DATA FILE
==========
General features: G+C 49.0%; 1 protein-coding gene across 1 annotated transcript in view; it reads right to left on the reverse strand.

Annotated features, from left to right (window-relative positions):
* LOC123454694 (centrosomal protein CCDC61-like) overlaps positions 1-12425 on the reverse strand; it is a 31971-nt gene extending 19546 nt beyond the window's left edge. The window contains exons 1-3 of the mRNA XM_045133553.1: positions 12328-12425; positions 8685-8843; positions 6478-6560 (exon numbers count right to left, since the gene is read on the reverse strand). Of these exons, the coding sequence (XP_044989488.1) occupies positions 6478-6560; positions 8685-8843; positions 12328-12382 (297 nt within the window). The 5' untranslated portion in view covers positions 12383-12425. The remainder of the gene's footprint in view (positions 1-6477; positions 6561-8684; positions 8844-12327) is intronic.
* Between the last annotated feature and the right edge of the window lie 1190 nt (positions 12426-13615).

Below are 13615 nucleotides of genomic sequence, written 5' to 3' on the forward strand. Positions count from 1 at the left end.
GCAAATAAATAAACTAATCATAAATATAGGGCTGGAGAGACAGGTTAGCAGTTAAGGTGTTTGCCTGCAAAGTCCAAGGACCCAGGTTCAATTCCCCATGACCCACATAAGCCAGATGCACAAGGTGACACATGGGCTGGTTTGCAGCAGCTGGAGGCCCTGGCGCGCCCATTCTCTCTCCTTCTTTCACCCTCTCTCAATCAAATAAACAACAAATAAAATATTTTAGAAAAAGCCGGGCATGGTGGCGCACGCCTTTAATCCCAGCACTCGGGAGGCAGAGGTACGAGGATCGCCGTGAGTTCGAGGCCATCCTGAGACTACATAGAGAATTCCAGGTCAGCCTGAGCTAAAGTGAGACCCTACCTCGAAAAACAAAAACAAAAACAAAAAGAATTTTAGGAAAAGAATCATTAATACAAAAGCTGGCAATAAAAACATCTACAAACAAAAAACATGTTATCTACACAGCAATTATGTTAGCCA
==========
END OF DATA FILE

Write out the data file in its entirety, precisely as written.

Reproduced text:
General features: G+C 49.0%; 1 protein-coding gene across 1 annotated transcript in view; it reads right to left on the reverse strand.

Annotated features, from left to right (window-relative positions):
* LOC123454694 (centrosomal protein CCDC61-like) overlaps positions 1-12425 on the reverse strand; it is a 31971-nt gene extending 19546 nt beyond the window's left edge. The window contains exons 1-3 of the mRNA XM_045133553.1: positions 12328-12425; positions 8685-8843; positions 6478-6560 (exon numbers count right to left, since the gene is read on the reverse strand). Of these exons, the coding sequence (XP_044989488.1) occupies positions 6478-6560; positions 8685-8843; positions 12328-12382 (297 nt within the window). The 5' untranslated portion in view covers positions 12383-12425. The remainder of the gene's footprint in view (positions 1-6477; positions 6561-8684; positions 8844-12327) is intronic.
* Between the last annotated feature and the right edge of the window lie 1190 nt (positions 12426-13615).

Below are 13615 nucleotides of genomic sequence, written 5' to 3' on the forward strand. Positions count from 1 at the left end.
GCAAATAAATAAACTAATCATAAATATAGGGCTGGAGAGACAGGTTAGCAGTTAAGGTGTTTGCCTGCAAAGTCCAAGGACCCAGGTTCAATTCCCCATGACCCACATAAGCCAGATGCACAAGGTGACACATGGGCTGGTTTGCAGCAGCTGGAGGCCCTGGCGCGCCCATTCTCTCTCCTTCTTTCACCCTCTCTCAATCAAATAAACAACAAATAAAATATTTTAGAAAAAGCCGGGCATGGTGGCGCACGCCTTTAATCCCAGCACTCGGGAGGCAGAGGTACGAGGATCGCCGTGAGTTCGAGGCCATCCTGAGACTACATAGAGAATTCCAGGTCAGCCTGAGCTAAAGTGAGACCCTACCTCGAAAAACAAAAACAAAAACAAAAAGAATTTTAGGAAAAGAATCATTAATACAAAAGCTGGCAATAAAAACATCTACAAACAAAAAACATGTTATCTACACAGCAATTATGTTAGCCA